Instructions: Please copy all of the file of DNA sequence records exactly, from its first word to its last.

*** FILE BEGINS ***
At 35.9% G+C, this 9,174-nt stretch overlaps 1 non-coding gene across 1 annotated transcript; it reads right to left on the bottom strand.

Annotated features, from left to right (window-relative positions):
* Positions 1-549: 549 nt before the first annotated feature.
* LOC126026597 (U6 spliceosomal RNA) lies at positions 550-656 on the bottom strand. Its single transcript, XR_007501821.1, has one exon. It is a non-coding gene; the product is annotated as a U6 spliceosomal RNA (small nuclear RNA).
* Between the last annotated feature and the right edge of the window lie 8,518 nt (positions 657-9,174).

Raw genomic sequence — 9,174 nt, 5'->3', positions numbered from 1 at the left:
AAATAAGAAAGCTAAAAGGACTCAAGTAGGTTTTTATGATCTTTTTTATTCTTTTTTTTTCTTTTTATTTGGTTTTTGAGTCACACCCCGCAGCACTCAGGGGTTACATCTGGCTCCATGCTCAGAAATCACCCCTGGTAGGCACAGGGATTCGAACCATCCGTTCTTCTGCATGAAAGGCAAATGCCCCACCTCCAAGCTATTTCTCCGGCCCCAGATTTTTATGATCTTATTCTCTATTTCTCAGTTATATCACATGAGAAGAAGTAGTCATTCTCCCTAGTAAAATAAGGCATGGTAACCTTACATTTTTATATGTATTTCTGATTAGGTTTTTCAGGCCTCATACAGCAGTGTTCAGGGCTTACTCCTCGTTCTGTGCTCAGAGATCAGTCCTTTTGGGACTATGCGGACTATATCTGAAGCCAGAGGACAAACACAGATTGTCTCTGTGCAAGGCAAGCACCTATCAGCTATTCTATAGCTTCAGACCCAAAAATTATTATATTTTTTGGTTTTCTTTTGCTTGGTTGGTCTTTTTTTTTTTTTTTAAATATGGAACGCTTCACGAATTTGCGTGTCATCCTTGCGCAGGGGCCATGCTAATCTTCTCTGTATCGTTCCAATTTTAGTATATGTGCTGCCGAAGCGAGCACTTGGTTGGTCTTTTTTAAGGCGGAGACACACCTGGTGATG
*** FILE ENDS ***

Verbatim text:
At 35.9% G+C, this 9,174-nt stretch overlaps 1 non-coding gene across 1 annotated transcript; it reads right to left on the bottom strand.

Annotated features, from left to right (window-relative positions):
* Positions 1-549: 549 nt before the first annotated feature.
* LOC126026597 (U6 spliceosomal RNA) lies at positions 550-656 on the bottom strand. Its single transcript, XR_007501821.1, has one exon. It is a non-coding gene; the product is annotated as a U6 spliceosomal RNA (small nuclear RNA).
* Between the last annotated feature and the right edge of the window lie 8,518 nt (positions 657-9,174).

Raw genomic sequence — 9,174 nt, 5'->3', positions numbered from 1 at the left:
AAATAAGAAAGCTAAAAGGACTCAAGTAGGTTTTTATGATCTTTTTTATTCTTTTTTTTTCTTTTTATTTGGTTTTTGAGTCACACCCCGCAGCACTCAGGGGTTACATCTGGCTCCATGCTCAGAAATCACCCCTGGTAGGCACAGGGATTCGAACCATCCGTTCTTCTGCATGAAAGGCAAATGCCCCACCTCCAAGCTATTTCTCCGGCCCCAGATTTTTATGATCTTATTCTCTATTTCTCAGTTATATCACATGAGAAGAAGTAGTCATTCTCCCTAGTAAAATAAGGCATGGTAACCTTACATTTTTATATGTATTTCTGATTAGGTTTTTCAGGCCTCATACAGCAGTGTTCAGGGCTTACTCCTCGTTCTGTGCTCAGAGATCAGTCCTTTTGGGACTATGCGGACTATATCTGAAGCCAGAGGACAAACACAGATTGTCTCTGTGCAAGGCAAGCACCTATCAGCTATTCTATAGCTTCAGACCCAAAAATTATTATATTTTTTGGTTTTCTTTTGCTTGGTTGGTCTTTTTTTTTTTTTTTAAATATGGAACGCTTCACGAATTTGCGTGTCATCCTTGCGCAGGGGCCATGCTAATCTTCTCTGTATCGTTCCAATTTTAGTATATGTGCTGCCGAAGCGAGCACTTGGTTGGTCTTTTTTAAGGCGGAGACACACCTGGTGATG